Introduction to Open Organisation'Open Organizations' is the current name for a framework for a functional organizational structure that people can choose to adopt in part or whole when working together. It can also be used to as a tool to analyse other organizations. Open Organizations is in a large part the result of observing and distilling the patterns, or processes, in the functioning of existing organizations. It is developing according to the understanding that theory and practice rely on each other. Core values that this frameworks attempts to embody, and possible formal agreement on those, is being discussed at our openorg-dev mailing list.
An Open Organization is created by carrying out certain defined processes. This is its strength:
1) Decision-makingWithin each working group, decisions are made by rough consensus. This takes place whilst tasks are being worked on and carried out. Otherwise those tasks might never begin or progress. Tasks are adjusted, adapted, expanded and contracted by rough consensus, but they are not interrupted or stopped by decision making about them, they are always ongoing.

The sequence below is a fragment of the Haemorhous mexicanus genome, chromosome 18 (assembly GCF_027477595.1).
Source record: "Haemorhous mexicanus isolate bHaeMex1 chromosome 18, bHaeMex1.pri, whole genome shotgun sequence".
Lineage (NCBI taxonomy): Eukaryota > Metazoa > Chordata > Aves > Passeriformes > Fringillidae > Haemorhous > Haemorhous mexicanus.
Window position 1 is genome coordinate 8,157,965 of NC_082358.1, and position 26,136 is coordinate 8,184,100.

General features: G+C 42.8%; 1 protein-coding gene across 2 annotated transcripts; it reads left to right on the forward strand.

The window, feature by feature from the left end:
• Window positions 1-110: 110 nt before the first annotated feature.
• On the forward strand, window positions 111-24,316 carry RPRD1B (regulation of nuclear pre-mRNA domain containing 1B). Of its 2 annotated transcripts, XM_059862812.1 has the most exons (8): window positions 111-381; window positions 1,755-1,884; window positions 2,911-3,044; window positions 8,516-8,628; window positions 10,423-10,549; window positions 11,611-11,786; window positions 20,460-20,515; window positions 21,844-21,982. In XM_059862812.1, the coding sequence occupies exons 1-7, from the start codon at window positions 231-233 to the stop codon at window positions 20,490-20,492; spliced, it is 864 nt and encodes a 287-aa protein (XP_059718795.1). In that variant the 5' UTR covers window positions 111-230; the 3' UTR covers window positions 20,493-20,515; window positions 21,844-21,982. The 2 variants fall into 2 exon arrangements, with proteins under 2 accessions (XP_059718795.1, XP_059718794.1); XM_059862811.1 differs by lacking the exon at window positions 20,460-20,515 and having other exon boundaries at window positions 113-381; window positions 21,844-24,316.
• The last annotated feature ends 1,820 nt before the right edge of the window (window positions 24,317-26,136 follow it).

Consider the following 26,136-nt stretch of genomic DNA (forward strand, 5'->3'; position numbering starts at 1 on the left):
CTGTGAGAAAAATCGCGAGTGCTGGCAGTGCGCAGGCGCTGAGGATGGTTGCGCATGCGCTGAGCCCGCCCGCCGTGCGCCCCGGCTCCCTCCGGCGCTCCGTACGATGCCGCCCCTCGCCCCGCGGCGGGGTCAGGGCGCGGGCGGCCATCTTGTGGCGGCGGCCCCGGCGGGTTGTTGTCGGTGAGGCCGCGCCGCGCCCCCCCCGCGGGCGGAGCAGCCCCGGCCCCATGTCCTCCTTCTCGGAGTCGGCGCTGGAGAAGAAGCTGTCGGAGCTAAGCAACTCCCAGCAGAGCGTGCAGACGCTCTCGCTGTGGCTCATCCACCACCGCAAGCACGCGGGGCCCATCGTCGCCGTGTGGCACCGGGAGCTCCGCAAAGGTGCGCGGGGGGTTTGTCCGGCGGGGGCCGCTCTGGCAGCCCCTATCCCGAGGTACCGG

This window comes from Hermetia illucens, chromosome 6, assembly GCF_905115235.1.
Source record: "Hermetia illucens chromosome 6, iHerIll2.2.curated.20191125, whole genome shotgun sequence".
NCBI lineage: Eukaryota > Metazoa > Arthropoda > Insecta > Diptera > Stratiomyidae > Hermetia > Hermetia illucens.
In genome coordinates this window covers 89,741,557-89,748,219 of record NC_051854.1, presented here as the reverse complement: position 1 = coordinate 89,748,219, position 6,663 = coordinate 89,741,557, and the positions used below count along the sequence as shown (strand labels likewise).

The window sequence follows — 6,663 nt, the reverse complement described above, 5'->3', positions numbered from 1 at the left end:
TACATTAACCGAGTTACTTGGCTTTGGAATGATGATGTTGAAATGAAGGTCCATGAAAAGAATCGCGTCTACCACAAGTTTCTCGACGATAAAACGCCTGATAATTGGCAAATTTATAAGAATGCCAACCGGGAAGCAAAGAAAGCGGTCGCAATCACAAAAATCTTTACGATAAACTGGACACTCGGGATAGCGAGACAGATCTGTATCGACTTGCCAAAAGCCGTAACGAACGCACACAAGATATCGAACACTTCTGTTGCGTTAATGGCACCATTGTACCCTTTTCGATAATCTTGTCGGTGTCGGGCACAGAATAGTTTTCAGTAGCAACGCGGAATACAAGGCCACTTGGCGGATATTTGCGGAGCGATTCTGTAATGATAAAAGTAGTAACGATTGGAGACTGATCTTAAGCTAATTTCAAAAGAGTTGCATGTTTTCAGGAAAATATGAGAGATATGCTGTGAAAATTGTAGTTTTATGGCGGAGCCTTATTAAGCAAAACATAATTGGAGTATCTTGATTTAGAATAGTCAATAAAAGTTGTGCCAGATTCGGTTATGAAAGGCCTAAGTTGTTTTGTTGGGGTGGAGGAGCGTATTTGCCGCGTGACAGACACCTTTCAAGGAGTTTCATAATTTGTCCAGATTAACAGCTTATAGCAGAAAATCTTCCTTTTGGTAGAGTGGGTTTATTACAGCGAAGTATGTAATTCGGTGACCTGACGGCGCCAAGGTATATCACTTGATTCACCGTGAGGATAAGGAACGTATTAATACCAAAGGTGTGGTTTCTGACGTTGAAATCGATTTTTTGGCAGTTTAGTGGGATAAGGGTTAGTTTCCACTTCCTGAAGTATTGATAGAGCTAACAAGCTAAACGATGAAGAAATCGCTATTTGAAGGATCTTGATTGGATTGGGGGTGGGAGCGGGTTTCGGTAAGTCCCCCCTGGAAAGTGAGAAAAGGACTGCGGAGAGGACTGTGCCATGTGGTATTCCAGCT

Different levels of formality and complexity are possible, but the essence of consensus is that anyone can make a proposal, and anyone can veto any proposal. Silence means assent - if nobody vetoes a proposal or decision then it goes ahead. A proposal or decision can only be stopped by an objection that it would contradict an Open Organization process and/or functional rule and/or that it would endanger the existence of some part or the whole organization.
2) AccountabilityYour working group regularly searches for (possible) effects of its actions on other groups. It adapts its work to prevent adverse effects on others. If your group is told about an adverse effect of its actions on others, your group reacts as if it found the effect. When groups communicate about this, the group that is affected decides what is adverse to it. This makes your group, by choice, accountable to others.
More generally, accountability means that those who are affected by a decision can participate in making that decision. It sets limits to self-management by allowing others who are affected by a project to overrule those who are working on it, and even to cancel the project if a major problem arises. An adverse effect of your group's work might also be when others depend on the success of your work. Conflicts can often be avoided if people are aware of the potential consequences of their own work.